Four years ago, Jon Kingsdale left a successful career as a senior executive at Tufts Health Plans to serve as the founding executive director of the newly created Commonwealth Health Insurance Connector Authority. "Nobody really had a very clear picture back in June 2006 what a state-based health insurance exchange was," notes Kingsdale. Today, Massachusetts's Connector is a model for state-run health insurance exchanges nationwide. At Governing's recent Cost of Government Summit, Kingsdale, who retired this spring and now works as an independent consultant with states and the U.S. Department of Health and Human Services, sat down to talk about health insurance exchanges and the opportunities -- and challenges -- of health reform. Below is an edited transcript of his comments.
You've been quoted as saying that you think health reform is going to be "the toughest implementation of federal policy since the civil rights law." Why do you think that is?
Well, health policy is very emotional, extremely complicated and then, as you know, it is very controversial right now. Basically, the political spectrum is divided almost down the middle between those who ardently feel that the Affordable Care Act (ACA) is the vehicle to cover most people in the United States and those who are pretty ardently against any kind of increased government role, which clearly there is in the ACA.
Let's back up a little bit and have you explain some of the concepts that we will be talking about. One of the most notable features of health reform in Massachusetts is the Connector. Can you explain how that works?
Sure. The Mass Health Connector is a way to connect individuals and small employers with health insurance. Part of what we do is provide government subsidies for low-income, otherwise uninsured individuals to help them pay for insurance, and offer a choice of easy to understand, fairly standardized health plans to choose from. These are private health plans. And we, like any large employer, negotiate with those plans at a price, and then select them based on quality, access and price. In addition, we have kind of a second exchange, which is purely a commercial insurance exchange for individuals and small employers who are not subsidized. And there, we offer a better, easier, more consumer-friendly way for people to understand the options that are available to them to buy insurance with their own money. We have about 220,000 [enrollees] between the two exchanges.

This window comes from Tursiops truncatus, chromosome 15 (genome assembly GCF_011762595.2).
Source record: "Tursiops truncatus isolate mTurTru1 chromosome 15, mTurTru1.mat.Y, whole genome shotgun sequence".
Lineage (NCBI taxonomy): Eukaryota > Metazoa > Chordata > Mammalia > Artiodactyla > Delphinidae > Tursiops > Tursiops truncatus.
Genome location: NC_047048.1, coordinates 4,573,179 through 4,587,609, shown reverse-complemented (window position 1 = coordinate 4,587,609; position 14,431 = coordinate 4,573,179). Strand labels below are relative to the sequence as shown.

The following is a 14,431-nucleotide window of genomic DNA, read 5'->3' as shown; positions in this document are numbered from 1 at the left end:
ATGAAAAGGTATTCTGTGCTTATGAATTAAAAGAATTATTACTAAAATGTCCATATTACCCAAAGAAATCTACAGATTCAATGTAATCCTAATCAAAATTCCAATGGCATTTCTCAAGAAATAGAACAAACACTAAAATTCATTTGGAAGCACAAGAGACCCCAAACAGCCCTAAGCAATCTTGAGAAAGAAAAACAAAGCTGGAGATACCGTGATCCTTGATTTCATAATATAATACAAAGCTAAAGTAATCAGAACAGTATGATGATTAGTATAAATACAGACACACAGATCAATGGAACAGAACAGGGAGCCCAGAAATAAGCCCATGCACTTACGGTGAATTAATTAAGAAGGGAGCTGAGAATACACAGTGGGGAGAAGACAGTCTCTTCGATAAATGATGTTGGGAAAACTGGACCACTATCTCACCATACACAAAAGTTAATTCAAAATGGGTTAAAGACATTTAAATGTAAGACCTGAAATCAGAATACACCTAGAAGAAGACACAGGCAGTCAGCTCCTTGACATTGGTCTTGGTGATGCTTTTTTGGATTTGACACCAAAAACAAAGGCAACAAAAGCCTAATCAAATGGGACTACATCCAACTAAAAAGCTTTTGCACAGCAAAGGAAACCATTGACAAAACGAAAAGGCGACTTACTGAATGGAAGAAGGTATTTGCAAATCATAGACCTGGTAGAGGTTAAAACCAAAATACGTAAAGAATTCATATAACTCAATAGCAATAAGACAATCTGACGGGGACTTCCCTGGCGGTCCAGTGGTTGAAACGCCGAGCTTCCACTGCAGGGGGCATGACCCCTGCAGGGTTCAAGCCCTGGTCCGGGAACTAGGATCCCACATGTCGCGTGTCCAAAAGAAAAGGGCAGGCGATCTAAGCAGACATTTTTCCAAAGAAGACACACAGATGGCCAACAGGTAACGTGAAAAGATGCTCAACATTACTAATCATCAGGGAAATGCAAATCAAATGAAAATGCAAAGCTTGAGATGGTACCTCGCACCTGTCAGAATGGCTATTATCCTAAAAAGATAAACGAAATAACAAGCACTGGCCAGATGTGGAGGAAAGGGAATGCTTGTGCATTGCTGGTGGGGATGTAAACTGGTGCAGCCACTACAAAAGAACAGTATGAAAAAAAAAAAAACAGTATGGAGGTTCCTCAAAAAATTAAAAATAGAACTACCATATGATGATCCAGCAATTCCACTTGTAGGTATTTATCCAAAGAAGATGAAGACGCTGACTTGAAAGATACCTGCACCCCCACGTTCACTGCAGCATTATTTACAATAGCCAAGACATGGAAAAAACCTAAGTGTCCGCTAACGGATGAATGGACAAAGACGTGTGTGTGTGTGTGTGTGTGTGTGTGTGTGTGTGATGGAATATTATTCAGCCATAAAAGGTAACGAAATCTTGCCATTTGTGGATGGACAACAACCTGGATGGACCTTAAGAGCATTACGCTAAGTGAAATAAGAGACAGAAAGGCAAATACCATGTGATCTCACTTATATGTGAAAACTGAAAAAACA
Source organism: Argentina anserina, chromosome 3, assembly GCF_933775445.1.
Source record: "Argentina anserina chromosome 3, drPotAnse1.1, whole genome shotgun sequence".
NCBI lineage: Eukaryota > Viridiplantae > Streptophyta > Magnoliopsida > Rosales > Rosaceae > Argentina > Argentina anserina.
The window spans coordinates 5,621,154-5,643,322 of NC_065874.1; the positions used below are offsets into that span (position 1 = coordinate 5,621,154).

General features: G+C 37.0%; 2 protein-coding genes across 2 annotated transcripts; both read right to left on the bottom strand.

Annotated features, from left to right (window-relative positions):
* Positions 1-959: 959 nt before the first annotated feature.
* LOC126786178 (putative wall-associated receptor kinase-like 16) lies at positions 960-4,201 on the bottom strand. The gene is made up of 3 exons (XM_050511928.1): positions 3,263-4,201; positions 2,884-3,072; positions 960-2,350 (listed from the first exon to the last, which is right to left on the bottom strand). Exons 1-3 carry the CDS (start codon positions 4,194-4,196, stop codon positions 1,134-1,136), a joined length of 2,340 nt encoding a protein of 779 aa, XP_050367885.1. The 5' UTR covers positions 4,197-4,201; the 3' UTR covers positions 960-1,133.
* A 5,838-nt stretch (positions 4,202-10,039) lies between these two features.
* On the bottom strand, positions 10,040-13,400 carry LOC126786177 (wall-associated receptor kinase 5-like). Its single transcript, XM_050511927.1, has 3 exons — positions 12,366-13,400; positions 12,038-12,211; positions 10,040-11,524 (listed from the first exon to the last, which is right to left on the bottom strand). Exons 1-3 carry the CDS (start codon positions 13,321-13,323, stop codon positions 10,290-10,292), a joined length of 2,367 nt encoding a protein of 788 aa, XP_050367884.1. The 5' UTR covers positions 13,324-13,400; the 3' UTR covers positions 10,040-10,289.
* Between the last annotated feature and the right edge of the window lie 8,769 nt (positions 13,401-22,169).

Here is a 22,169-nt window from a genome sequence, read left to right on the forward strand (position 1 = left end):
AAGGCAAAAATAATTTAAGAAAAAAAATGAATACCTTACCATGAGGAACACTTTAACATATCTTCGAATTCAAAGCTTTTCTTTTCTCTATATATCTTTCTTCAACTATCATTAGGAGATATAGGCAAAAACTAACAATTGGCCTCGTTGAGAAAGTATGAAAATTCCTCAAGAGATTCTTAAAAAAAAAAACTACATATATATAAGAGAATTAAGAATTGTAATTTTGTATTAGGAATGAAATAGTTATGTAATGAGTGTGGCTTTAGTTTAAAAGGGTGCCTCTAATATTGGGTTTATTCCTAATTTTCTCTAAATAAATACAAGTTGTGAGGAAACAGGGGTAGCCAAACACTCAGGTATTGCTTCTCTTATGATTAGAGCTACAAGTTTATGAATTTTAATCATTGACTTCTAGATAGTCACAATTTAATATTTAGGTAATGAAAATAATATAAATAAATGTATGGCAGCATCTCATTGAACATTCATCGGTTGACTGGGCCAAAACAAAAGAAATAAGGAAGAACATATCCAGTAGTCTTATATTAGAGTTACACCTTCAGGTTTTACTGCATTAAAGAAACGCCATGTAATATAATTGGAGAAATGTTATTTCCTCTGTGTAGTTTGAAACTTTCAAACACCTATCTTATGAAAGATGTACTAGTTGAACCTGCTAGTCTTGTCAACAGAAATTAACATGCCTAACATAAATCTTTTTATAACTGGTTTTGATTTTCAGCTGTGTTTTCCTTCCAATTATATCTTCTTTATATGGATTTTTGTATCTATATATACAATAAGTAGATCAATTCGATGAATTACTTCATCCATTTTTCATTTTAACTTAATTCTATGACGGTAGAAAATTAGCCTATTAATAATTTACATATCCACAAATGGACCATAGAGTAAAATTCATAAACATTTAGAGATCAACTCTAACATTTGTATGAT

How do you think that state health-care reform is going to affect state and federal relations?
The Affordable Care Act is -- I don't know if it is unique, but it is certainly a throwback. In some respects, it's a very middle-of-the-road approach to federalism. It is a humongous federal act with 10 titles. But in the area we are talking about, it relies largely on exchanges and subsidies for insurance and reform of the private insurance market by the states to actually enact and administer the key provisions of the Affordable Care Act. So I think it is going to be a test in the 21st century of some 18th and 19th century principles of coordination and federalism between the states and the federal government.
What sort of innovations or strategies are you seeing to contain costs?